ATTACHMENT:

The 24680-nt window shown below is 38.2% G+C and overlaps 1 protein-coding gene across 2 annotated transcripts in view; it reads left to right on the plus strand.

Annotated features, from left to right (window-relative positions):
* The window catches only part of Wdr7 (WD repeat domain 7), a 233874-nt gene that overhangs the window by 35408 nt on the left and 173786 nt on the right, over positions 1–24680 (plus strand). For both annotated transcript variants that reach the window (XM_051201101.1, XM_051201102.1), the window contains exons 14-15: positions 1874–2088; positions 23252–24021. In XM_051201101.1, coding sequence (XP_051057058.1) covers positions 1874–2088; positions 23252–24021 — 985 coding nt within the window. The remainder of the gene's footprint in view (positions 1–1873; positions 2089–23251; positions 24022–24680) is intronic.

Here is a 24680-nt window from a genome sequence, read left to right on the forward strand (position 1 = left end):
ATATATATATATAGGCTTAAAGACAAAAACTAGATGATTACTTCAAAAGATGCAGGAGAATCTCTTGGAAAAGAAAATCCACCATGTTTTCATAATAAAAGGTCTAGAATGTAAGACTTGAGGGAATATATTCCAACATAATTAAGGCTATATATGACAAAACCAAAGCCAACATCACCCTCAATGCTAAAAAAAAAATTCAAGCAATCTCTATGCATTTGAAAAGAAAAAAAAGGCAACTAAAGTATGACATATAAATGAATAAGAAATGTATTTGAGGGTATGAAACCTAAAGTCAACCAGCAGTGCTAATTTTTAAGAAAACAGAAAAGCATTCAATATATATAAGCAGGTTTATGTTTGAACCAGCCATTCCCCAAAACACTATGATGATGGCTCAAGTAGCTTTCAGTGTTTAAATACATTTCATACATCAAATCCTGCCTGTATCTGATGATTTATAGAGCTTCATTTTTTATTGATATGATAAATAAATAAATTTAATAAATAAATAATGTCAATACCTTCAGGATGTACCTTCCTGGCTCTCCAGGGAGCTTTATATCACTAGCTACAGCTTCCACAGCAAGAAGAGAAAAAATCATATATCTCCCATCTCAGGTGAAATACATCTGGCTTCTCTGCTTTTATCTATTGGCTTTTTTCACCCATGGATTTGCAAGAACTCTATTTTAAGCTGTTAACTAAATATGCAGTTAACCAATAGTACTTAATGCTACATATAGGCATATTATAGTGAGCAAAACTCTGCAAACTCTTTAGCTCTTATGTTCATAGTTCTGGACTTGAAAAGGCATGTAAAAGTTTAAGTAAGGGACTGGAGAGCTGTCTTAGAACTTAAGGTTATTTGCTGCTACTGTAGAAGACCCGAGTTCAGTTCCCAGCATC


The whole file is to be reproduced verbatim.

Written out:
The 24680-nt window shown below is 38.2% G+C and overlaps 1 protein-coding gene across 2 annotated transcripts in view; it reads left to right on the plus strand.

Annotated features, from left to right (window-relative positions):
* The window catches only part of Wdr7 (WD repeat domain 7), a 233874-nt gene that overhangs the window by 35408 nt on the left and 173786 nt on the right, over positions 1–24680 (plus strand). For both annotated transcript variants that reach the window (XM_051201101.1, XM_051201102.1), the window contains exons 14-15: positions 1874–2088; positions 23252–24021. In XM_051201101.1, coding sequence (XP_051057058.1) covers positions 1874–2088; positions 23252–24021 — 985 coding nt within the window. The remainder of the gene's footprint in view (positions 1–1873; positions 2089–23251; positions 24022–24680) is intronic.

Here is a 24680-nt window from a genome sequence, read left to right on the forward strand (position 1 = left end):
ATATATATATATAGGCTTAAAGACAAAAACTAGATGATTACTTCAAAAGATGCAGGAGAATCTCTTGGAAAAGAAAATCCACCATGTTTTCATAATAAAAGGTCTAGAATGTAAGACTTGAGGGAATATATTCCAACATAATTAAGGCTATATATGACAAAACCAAAGCCAACATCACCCTCAATGCTAAAAAAAAAATTCAAGCAATCTCTATGCATTTGAAAAGAAAAAAAAGGCAACTAAAGTATGACATATAAATGAATAAGAAATGTATTTGAGGGTATGAAACCTAAAGTCAACCAGCAGTGCTAATTTTTAAGAAAACAGAAAAGCATTCAATATATATAAGCAGGTTTATGTTTGAACCAGCCATTCCCCAAAACACTATGATGATGGCTCAAGTAGCTTTCAGTGTTTAAATACATTTCATACATCAAATCCTGCCTGTATCTGATGATTTATAGAGCTTCATTTTTTATTGATATGATAAATAAATAAATTTAATAAATAAATAATGTCAATACCTTCAGGATGTACCTTCCTGGCTCTCCAGGGAGCTTTATATCACTAGCTACAGCTTCCACAGCAAGAAGAGAAAAAATCATATATCTCCCATCTCAGGTGAAATACATCTGGCTTCTCTGCTTTTATCTATTGGCTTTTTTCACCCATGGATTTGCAAGAACTCTATTTTAAGCTGTTAACTAAATATGCAGTTAACCAATAGTACTTAATGCTACATATAGGCATATTATAGTGAGCAAAACTCTGCAAACTCTTTAGCTCTTATGTTCATAGTTCTGGACTTGAAAAGGCATGTAAAAGTTTAAGTAAGGGACTGGAGAGCTGTCTTAGAACTTAAGGTTATTTGCTGCTACTGTAGAAGACCCGAGTTCAGTTCCCAGCATC